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ROBLOX Welcomes Microsoft and Sony to Our Home in the Cloud

November 21, 2013

by John Shedletsky

A home we've become quite comfortable in.

A home we’ve become quite comfortable in.

This will probably come as no surprise, but our staff is populated by gaming enthusiasts. We spend our lives working to make ROBLOX the best gaming experience out there, and part of that means keeping a vigilant eye on our industry. ROBLOX is a unique platform in that it exists entirely on the internet–and it’s been interesting to notice other platforms start to shift their gaze towards a cloud-based architecture.

Let’s take a quote from a recent interview with Xbox Live Computer Program Manager John Bruno:

“What we found is that developers were very interested in doing more on server,” said Bruno. “Particularly in the area of things like dedicated-server multiplayer and even pushing the boundaries of what is done from a peer-computing standpoint, but a lot of them didn’t have the resources or didn’t necessarily want to make the risky investment.”

Does this sound familiar? More and more companies in the gaming industry are starting to see the benefits of a cloud-based existence. Microsoft will be utilizing Xbox Live Compute, which is the new name for their Xbox Cloud to host multiplayer instances of various Xbox Live titles. Sony purchased streaming service Gaikai for 380 million (!!!) dollars so they could focus specifically on expanding the Playstation universe to a wide variety of devices while vastly improving their digital content distribution schemes. The next generation of consoles in each camp are starting to see not only the benefits of existing in the cloud, but the necessity.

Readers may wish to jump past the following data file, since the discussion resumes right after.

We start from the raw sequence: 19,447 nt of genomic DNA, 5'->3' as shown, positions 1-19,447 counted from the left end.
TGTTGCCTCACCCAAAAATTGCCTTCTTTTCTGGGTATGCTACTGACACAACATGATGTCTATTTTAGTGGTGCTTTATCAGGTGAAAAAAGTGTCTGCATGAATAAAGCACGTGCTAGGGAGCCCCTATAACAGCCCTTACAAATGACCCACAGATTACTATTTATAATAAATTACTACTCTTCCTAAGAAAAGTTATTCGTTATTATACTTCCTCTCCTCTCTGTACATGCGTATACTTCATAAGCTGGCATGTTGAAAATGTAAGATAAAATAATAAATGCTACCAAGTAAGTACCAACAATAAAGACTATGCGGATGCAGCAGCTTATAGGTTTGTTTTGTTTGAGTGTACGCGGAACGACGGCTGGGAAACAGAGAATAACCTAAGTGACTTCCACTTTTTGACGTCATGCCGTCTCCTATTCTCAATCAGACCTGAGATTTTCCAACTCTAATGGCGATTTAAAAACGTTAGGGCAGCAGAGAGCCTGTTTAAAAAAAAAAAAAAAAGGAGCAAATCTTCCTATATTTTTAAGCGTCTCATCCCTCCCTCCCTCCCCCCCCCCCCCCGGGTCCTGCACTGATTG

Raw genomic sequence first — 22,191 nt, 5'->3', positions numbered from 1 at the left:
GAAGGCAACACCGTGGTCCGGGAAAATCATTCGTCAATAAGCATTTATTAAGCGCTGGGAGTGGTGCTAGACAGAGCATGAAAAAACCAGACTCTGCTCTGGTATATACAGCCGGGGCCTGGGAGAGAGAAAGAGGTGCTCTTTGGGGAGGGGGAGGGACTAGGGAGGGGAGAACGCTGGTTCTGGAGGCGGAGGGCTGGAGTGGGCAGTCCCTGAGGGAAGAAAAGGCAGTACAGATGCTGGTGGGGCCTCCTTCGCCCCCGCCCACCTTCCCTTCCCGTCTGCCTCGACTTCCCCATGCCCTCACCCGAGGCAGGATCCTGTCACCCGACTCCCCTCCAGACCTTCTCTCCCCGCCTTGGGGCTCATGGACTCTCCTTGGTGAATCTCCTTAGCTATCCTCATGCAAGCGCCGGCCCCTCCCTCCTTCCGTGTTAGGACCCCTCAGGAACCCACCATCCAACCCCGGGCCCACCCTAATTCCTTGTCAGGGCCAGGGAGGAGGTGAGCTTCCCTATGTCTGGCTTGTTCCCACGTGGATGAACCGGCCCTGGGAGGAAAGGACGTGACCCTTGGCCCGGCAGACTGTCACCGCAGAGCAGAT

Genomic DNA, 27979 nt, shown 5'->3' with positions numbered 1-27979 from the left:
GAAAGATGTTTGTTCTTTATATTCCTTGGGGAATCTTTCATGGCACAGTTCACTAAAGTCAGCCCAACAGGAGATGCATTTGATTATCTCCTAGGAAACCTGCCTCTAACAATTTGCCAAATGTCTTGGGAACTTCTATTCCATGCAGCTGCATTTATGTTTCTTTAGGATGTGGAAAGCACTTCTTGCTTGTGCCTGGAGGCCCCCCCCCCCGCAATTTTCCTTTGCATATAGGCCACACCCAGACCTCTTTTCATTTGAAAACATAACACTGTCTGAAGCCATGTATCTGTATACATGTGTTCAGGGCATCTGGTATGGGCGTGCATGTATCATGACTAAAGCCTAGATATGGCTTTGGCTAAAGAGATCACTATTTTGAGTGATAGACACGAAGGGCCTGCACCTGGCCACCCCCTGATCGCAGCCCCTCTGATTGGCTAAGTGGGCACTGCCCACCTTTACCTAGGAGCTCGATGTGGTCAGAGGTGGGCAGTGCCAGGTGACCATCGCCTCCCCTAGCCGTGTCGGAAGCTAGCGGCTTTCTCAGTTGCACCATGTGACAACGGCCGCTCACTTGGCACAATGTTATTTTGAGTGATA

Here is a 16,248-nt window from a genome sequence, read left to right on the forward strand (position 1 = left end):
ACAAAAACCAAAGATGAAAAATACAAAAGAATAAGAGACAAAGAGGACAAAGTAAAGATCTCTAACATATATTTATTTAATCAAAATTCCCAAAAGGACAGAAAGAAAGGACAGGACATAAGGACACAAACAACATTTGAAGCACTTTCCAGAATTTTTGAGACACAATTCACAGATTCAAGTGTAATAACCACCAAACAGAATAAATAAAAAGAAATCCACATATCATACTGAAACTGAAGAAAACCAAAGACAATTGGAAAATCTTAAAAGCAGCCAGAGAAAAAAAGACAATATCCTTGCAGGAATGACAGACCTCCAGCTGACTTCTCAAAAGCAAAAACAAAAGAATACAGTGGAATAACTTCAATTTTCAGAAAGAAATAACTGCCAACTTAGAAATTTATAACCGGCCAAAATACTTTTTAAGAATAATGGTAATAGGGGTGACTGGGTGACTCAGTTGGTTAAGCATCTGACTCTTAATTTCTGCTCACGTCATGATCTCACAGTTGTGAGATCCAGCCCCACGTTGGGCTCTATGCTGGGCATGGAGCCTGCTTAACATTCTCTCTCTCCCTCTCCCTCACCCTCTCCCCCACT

ConsoleLogosBruno went on to explain that the idea for the Xbox Cloud is to provide all of the online infrastructure to support things like dedicated servers for multiplayer instances so that studios can focus on making games.

Does that sound familiar? It should, because that idea is the cornerstone of ROBLOX’s foundation. Similar to Sony and Microsoft, we too have many game studios publishing games on our platform. The big difference? These studios are populated with you, our many builders. ROBLOX gives our developers the tools, bandwidth and support to build anything you can imagine, then scale that creation out to potentially hundreds of thousands of people without a second thought.

There are reasons that ROBLOX has stood mostly alone in this game space. You see, the majority of game studios focus on building, well, games. We are a unique entity in that there are no other game studios who focus on a building a system for hosting arbitrary titles in the cloud. However, nobody wants to manage their own servers, as doing so is an extremely tedious process. Ask anybody who’s ever hosted a Team Fortress 2 server. Yeesh.

Inverted Dreams and Designs

Imagine it. Build it.

When we started ROBLOX, we looked to sites like YouTube–an entertainment site, rather than a gaming site–as inspiration. Think about how YouTube works from the producers end, and you are the producer. Say you film Justin Bieber getting hit by a water bottle at a concert–you can upload that video to the internet and potentially millions of people could (and should) watch it. You don’t think or worry about the bandwidth or the server costs required to stream video to millions of people, and why should you? We wanted to make a similar system in the world of games that is fast, instant, like YouTube, wonderfully random.

One of the wonderful things about our approach to hosting developer content is that we can easily maintain our servers and make them scalable with a platform that is ever-evolving. If we release a new version of ROBLOX, your game servers will update immediately and your content will continue to surge to thousands of players. Often, users aren’t even aware that ROBLOX has changed, and we take great pride in that. We have games on ROBLOX that have been active for many years without the place builder having to even think about updates. In that same period of time we’ve upgraded our game server hardware year after year, which is also something our developers don’t need to think about. Hundreds of versions of ROBLOX, both client and server side, have come out. The entire network wire protocol has changed, and not a single developer has noticed. We will always be there to host our digital content, no matter how old, how complex, or how massive the creation. We’ve made the cloud our home for the past six years, and the foundation of that home is solid as steel at this point.


So we’d like to close this article by formally welcoming Sony and Microsoft to dinner. You’re late, but you made it! Unfortunately, we’ve already eaten. Don’t fret, though–the table is still set.